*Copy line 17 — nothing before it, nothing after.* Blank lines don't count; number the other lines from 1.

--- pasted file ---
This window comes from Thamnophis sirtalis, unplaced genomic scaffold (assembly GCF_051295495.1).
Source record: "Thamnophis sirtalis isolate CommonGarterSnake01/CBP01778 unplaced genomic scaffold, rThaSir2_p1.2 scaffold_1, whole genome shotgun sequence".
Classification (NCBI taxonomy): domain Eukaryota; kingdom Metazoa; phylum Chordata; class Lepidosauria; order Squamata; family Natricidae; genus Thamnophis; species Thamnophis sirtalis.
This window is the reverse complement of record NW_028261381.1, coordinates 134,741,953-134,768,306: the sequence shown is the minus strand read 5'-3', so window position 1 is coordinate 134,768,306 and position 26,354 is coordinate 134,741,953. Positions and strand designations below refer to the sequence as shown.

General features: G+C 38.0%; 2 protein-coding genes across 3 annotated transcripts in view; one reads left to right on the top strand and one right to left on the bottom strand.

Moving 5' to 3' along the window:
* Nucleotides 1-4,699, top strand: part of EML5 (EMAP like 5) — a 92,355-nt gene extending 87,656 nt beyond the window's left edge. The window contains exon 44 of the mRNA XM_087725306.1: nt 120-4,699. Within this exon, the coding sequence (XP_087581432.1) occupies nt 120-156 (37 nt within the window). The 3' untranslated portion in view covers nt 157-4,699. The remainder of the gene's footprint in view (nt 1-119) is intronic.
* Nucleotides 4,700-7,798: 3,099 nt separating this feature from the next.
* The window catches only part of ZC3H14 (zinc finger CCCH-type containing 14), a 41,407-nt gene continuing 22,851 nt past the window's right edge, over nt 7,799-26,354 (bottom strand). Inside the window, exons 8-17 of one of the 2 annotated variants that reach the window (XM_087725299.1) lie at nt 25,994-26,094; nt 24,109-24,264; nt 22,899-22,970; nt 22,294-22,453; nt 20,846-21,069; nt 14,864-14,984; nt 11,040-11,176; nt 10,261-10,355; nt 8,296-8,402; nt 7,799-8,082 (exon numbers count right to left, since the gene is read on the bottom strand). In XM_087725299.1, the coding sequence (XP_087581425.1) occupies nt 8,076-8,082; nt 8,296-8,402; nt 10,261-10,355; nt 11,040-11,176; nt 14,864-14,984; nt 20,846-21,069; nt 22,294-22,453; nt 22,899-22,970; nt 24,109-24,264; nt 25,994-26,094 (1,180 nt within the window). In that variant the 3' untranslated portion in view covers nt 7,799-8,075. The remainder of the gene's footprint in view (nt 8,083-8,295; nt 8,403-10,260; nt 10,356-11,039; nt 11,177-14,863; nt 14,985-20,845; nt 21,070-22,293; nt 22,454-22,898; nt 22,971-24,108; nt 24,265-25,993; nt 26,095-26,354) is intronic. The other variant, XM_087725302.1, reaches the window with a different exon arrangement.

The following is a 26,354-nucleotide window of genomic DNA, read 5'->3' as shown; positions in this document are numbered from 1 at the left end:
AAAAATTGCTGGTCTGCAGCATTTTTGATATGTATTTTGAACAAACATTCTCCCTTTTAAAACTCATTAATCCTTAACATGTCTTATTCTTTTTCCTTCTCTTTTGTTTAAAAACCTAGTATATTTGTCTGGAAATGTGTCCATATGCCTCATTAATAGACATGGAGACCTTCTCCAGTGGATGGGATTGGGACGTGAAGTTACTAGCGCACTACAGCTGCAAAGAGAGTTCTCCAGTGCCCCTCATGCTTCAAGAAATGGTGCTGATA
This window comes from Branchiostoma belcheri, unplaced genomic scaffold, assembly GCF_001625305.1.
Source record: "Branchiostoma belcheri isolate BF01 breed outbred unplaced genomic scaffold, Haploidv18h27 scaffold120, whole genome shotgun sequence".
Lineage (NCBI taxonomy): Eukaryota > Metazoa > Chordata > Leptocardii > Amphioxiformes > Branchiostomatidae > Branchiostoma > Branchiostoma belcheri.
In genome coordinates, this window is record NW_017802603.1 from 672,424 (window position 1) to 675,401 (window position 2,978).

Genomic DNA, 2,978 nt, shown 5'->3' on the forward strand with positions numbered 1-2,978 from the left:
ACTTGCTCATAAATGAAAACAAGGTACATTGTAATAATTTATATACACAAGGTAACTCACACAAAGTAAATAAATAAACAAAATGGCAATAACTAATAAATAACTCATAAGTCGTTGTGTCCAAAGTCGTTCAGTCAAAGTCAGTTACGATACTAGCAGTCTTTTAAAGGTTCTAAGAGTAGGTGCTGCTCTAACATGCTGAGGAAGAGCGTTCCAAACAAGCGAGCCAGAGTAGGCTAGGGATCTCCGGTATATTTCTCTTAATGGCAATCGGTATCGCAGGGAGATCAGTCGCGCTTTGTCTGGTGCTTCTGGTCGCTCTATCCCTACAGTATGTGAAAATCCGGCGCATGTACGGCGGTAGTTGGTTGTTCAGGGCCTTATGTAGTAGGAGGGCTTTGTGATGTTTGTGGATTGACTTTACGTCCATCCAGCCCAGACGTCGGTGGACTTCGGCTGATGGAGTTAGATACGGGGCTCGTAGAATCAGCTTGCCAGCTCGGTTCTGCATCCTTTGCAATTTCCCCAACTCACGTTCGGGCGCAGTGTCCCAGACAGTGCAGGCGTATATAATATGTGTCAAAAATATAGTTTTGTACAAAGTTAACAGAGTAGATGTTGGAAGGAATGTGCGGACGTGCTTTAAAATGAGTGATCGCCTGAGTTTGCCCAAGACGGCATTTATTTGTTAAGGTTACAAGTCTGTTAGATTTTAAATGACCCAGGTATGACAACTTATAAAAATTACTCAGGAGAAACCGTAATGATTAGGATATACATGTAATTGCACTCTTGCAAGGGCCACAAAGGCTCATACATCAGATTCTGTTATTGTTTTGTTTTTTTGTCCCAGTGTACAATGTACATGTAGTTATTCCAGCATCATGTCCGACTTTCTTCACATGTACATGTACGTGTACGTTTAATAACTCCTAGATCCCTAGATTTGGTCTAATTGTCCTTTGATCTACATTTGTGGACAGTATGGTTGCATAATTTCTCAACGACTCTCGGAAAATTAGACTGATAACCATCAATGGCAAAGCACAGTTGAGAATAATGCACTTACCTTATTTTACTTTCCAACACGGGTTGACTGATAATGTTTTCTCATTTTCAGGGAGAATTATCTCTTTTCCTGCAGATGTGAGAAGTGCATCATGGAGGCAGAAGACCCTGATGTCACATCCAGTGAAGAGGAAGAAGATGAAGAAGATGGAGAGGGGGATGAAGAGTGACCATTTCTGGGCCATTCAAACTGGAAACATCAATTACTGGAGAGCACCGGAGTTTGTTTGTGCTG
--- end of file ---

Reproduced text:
ACTTGCTCATAAATGAAAACAAGGTACATTGTAATAATTTATATACACAAGGTAACTCACACAAAGTAAATAAATAAACAAAATGGCAATAACTAATAAATAACTCATAAGTCGTTGTGTCCAAAGTCGTTCAGTCAAAGTCAGTTACGATACTAGCAGTCTTTTAAAGGTTCTAAGAGTAGGTGCTGCTCTAACATGCTGAGGAAGAGCGTTCCAAACAAGCGAGCCAGAGTAGGCTAGGGATCTCCGGTATATTTCTCTTAATGGCAATCGGTATCGCAGGGAGATCAGTCGCGCTTTGTCTGGTGCTTCTGGTCGCTCTATCCCTACAGTATGTGAAAATCCGGCGCATGTACGGCGGTAGTTGGTTGTTCAGGGCCTTATGTAGTAGGAGGGCTTTGTGATGTTTGTGGATTGACTTTACGTCCATCCAGCCCAGACGTCGGTGGACTTCGGCTGATGGAGTTAGATACGGGGCTCGTAGAATCAGCTTGCCAGCTCGGTTCTGCATCCTTTGCAATTTCCCCAACTCACGTTCGGGCGCAGTGTCCCAGACAGTGCAGGCGTATATAATATGTGTCAAAAATATAGTTTTGTACAAAGTTAACAGAGTAGATGTTGGAAGGAATGTGCGGACGTGCTTTAAAATGAGTGATCGCCTGAGTTTGCCCAAGACGGCATTTATTTGTTAAGGTTACAAGTCTGTTAGATTTTAAATGACCCAGGTATGACAACTTATAAAAATTACTCAGGAGAAACCGTAATGATTAGGATATACATGTAATTGCACTCTTGCAAGGGCCACAAAGGCTCATACATCAGATTCTGTTATTGTTTTGTTTTTTTGTCCCAGTGTACAATGTACATGTAGTTATTCCAGCATCATGTCCGACTTTCTTCACATGTACATGTACGTGTACGTTTAATAACTCCTAGATCCCTAGATTTGGTCTAATTGTCCTTTGATCTACATTTGTGGACAGTATGGTTGCATAATTTCTCAACGACTCTCGGAAAATTAGACTGATAACCATCAATGGCAAAGCACAGTTGAGAATAATGCACTTACCTTATTTTACTTTCCAACACGGGTTGACTGATAATGTTTTCTCATTTTCAGGGAGAATTATCTCTTTTCCTGCAGATGTGAGAAGTGCATCATGGAGGCAGAAGACCCTGATGTCACATCCAGTGAAGAGGAAGAAGATGAAGAAGATGGAGAGGGGGATGAAGAGTGACCATTTCTGGGCCATTCAAACTGGAAACATCAATTACTGGAGAGCACCGGAGTTTGTTTGTGCTG